With no other way out, pub owners in Bengaluru’s central business are struggling to relocate as there are rules against setting up bars near hospitals, temples and in residential areas.

Liquor ban With few places to relocate Bengaluru bar owners may have to shut shop
news Liquor Ban Wednesday, August 23, 2017 - 18:02

After the Karnataka High Court agreed with the centre and rejected the bar owners’ plea to de-notify the national highways running through the city, many retail liquor shops and bars are now faced with the consequences — having to move away from existing locations.

Ashish Kothare, a member of the Pub Owners’ Association, said that there is no scope for appealing to the Supreme Court, as the Chief Justice of India, in his judgement on the denotification case regarding the Punjab government had said that no petitions from individual bar owners would be accepted.

According to the data provided by the Karnataka Excise Department, there are 2,900 pubs located on highways in the state and 790 in cities across Karnataka.

Of the 2,900 outlets, 710 are located in Bengaluru’s central business district, said Joint Commissioner of Excise, Rajendra Prasad.

“Since the pubs have shut down in MG Road and Brigade Road, the footfalls in the area have dropped gradually, and now we have observed a 40% drop in people who visit MG Road and Brigade Road on weekdays. The footfall is better on weekends but it does not make a considerable difference. The bustling feel of the pub-centre is not there anymore,” said Suhail, President of the Brigade Road Shop Owners’ Association.

Suhail said that the members of the association are mulling over “an extraordinary idea” to attract people to the city’s busiest area.

“The pubs drew in so many people and it was good business for the shop owners as well. Despite the traffic, a lot of people came here because of the old bars in the area, and because Brigade Road was a major shopping hub. But with the bars all gone, we too are experiencing a drop in income, as many people are not visiting these areas anymore. People are now navigating towards places that have bars,” Suhail added.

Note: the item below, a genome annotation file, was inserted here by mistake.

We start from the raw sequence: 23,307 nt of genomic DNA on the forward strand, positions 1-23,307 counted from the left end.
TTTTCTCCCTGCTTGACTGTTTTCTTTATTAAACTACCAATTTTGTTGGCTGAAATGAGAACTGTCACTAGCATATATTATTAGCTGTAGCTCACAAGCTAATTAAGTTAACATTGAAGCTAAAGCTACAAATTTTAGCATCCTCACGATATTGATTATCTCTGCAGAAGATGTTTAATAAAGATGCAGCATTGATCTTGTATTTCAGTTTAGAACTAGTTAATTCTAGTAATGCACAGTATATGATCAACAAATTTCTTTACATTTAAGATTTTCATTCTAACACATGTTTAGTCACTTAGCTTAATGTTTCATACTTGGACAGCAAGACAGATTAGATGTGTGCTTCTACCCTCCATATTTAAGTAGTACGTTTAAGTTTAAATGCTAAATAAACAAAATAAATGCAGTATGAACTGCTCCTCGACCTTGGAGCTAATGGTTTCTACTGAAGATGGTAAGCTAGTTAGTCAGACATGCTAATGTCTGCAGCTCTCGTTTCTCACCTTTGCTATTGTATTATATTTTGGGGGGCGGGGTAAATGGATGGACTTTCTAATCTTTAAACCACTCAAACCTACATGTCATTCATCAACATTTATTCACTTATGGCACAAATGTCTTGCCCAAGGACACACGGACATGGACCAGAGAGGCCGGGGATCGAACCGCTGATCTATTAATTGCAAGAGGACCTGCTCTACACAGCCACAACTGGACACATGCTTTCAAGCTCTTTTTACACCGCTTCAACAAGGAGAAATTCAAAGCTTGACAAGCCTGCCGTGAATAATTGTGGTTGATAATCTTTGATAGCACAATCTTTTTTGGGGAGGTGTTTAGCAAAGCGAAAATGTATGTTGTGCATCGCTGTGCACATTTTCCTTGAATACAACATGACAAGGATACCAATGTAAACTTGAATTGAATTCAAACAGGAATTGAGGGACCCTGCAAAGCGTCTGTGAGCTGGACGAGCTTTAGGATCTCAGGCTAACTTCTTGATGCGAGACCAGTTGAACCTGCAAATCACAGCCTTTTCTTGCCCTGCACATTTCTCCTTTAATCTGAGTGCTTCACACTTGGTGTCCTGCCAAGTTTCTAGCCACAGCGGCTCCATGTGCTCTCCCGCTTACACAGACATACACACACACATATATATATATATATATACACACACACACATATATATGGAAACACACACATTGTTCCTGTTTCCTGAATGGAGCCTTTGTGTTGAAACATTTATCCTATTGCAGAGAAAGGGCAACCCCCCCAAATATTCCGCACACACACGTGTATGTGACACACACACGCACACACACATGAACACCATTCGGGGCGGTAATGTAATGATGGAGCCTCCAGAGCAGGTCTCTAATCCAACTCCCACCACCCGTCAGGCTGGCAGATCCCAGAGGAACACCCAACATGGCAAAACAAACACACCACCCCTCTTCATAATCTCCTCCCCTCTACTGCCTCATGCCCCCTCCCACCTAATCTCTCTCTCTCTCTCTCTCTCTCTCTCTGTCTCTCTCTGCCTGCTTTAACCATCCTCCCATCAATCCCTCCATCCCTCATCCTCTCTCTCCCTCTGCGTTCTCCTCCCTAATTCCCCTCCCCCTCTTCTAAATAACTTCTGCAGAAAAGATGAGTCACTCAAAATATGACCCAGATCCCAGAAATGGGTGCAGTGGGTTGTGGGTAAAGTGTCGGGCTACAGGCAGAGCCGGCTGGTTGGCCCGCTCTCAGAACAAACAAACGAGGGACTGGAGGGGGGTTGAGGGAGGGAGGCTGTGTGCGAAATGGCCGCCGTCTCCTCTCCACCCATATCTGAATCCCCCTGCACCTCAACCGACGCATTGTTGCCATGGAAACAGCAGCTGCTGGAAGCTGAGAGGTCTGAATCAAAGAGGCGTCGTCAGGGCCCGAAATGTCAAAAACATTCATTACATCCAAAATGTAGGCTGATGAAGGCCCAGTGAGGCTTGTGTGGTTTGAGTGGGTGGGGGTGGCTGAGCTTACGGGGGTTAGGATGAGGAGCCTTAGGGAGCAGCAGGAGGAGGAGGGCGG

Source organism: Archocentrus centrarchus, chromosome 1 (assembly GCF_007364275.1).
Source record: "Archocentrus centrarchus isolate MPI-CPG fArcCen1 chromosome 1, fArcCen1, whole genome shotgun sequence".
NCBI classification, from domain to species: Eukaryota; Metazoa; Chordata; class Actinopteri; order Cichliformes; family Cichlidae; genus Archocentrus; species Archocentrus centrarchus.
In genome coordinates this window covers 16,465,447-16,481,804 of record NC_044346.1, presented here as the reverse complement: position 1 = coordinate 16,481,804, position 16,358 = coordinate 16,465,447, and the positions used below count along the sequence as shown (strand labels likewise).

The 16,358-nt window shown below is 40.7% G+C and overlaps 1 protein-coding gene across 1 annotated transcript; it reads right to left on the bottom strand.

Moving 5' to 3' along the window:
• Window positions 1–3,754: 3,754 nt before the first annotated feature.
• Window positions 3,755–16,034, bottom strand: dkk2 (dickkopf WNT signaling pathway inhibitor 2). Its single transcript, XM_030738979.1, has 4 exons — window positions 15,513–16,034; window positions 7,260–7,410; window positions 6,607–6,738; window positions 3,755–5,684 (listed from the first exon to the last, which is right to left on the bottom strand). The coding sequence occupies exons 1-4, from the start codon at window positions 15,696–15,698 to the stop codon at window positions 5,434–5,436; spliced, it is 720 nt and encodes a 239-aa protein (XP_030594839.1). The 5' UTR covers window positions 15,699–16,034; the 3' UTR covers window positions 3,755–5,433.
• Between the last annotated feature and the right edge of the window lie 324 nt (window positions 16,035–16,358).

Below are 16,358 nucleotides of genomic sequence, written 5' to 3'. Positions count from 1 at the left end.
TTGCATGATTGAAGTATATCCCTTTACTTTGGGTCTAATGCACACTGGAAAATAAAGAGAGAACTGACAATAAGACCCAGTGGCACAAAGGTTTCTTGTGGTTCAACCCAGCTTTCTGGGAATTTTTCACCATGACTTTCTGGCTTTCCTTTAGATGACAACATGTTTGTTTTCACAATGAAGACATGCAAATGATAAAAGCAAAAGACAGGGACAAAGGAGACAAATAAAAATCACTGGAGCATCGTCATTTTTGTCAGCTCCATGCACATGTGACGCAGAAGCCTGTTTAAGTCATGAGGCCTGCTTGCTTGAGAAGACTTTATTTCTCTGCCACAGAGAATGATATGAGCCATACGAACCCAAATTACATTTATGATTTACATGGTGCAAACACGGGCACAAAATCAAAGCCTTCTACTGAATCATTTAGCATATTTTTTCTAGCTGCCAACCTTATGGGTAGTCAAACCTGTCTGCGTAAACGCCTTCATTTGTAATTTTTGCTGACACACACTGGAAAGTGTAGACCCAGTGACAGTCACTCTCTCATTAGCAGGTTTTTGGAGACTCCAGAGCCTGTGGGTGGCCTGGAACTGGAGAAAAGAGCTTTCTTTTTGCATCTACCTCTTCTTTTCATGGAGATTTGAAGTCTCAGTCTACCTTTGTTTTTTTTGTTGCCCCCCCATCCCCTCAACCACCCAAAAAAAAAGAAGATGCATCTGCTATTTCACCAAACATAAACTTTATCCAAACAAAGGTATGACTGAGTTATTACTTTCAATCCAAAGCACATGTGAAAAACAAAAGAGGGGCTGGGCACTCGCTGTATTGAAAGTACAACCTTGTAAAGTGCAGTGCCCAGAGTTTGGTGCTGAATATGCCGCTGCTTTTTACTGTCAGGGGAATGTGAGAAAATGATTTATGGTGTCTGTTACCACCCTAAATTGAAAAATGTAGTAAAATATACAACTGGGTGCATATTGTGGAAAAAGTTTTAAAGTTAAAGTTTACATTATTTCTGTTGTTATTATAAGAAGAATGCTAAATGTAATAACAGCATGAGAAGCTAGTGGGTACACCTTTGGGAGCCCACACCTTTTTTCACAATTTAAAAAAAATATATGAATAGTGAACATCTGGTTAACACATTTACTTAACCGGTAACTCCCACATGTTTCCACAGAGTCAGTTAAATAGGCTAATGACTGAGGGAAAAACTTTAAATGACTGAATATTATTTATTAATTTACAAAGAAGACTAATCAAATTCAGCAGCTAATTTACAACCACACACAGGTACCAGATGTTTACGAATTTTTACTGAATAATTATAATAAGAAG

However, Rajendra Prasad said that the relocation is happening in Kodagu, Hassan and Hassan districts. “We have received many relocation applications from these areas. Those seeking relocation must apply to the deputy commissioner of the area. They can shift as soon as they obtain the permit.

The excise official said that bars in the Bengaluru urban district are finding it very difficult to relocate. “Pubs need at least 1,500 sq ft space. People do not want bars in residential areas, and those in Indiranagar have already started protesting since they feel the bars in that area will get more crowded and lead to more disturbance. Shifting has been possible only for permit rooms, retail liquor shops and bars in rural areas,” said Govindraj Hegde of the Karnataka Wine Merchants’ Association.

Apart from Pecos, which is one of the oldest pubs in the city, no other old-time bar has planned to relocate. Pecos is now relocating to Indiranagar.

“It is a disaster. There is no scope to relocate as there are rules against setting up bars in residential areas, near hospitals and temples. Not all the bars can relocate. We have gone back to the Stone Age. Besides, the government does not want to come across as pro-liquor lobby in the election year. MG Road and Brigade Road will not be the same anymore without the bars,” said Ashok Sadhwani, member of the Bengaluru Pub Owners’ Association.

 

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